Friday Arts Diary

Our cultural picks for the week ahead.

Film

Raindance Film Festival, Apollo Piccadilly Circus, 26 Sept – 7 Oct

Notable for having repeatedly premiered next year’s most talked about films (cf. The Blair Witch Project, Memento, Old Boy), Raindance returns this week with its signature array of new movies from across continents, provocative new documentaries and live events. The Piccadilly Apollo and Haymarket Cineworld will lay on everything from a far-Eastern adaptation of The Tempest set in near-future Japan to an Irish horror mockumentary: Portrait of a Zombie. There will be a new Mexican Cinema strand, and as ever, short films will form an essential element of the line-up which debuts over 200 shorts on average each year. This year’s festival winner will be automatically shortlisted in the Best Short Film category at the 2013 Academy Awards. The full programme can be downloaded by clicking here.

 

Literature

The Times Cheltenham Literature Festival, 5 – 14 Oct

Cheltenham’s Imperial Square will hold more marquees and Times readers than usual next weekend as the town’s annual literary festival gets under way. Big names involved in talks and debates include the world’s best-known “left-leaning demagogue” J. K. Rowling, recent memoirists Salman Rushdie and Paul Auster, screen stars Benedict Cumberbatch, Paul O’Grady and Clare Balding, and former UN Secretary-General Kofi Annan, talking about his new book Interventions: A Life in War and Peace. The festival’s theme is apparently People: Power, and even if it barely needs the word “literature” in its title, the line-up is broad enough for everyone to find something of interest.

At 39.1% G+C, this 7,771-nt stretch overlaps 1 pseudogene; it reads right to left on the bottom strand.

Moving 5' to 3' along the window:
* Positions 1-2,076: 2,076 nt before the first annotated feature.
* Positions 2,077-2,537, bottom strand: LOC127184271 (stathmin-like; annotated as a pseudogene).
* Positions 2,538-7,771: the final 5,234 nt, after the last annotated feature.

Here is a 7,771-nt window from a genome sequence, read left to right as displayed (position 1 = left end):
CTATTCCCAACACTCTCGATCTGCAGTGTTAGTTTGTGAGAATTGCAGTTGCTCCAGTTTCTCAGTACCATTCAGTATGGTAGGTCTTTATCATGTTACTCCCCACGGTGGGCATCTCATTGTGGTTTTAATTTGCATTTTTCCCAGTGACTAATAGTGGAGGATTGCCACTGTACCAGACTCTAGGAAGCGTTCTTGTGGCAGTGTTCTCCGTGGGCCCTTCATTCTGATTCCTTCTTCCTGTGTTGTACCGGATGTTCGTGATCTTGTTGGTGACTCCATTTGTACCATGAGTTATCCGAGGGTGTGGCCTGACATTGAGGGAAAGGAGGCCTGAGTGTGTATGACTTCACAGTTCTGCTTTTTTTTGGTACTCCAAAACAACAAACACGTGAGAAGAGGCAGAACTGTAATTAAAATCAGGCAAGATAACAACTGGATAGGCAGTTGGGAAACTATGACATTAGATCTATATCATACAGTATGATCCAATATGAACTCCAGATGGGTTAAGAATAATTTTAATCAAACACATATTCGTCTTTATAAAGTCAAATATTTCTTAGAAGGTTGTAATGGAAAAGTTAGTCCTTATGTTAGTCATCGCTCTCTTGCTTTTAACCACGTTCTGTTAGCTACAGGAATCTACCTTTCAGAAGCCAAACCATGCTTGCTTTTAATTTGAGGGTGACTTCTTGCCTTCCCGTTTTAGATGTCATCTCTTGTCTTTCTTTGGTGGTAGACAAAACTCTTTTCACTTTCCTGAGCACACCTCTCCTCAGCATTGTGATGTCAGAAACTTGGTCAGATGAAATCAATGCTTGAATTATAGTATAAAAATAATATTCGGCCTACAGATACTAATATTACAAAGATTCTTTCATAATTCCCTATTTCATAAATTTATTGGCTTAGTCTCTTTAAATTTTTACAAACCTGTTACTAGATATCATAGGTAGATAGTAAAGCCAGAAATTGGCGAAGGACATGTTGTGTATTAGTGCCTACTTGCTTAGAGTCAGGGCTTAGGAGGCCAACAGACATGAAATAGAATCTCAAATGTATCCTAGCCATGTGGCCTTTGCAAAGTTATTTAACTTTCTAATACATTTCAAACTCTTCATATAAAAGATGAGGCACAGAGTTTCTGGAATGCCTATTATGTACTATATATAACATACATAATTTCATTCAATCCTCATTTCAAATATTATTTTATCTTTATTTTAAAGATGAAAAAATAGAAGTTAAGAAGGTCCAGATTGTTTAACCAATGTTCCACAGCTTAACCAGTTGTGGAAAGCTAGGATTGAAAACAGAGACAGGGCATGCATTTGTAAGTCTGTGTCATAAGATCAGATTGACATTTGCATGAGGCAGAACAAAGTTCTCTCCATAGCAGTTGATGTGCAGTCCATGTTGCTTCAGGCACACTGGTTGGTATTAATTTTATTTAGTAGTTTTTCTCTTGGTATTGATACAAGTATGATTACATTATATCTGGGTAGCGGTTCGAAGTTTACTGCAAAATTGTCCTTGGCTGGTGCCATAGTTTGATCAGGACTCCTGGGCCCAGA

Music

Darbar Festival, Southbank Centre, 27 – 30 September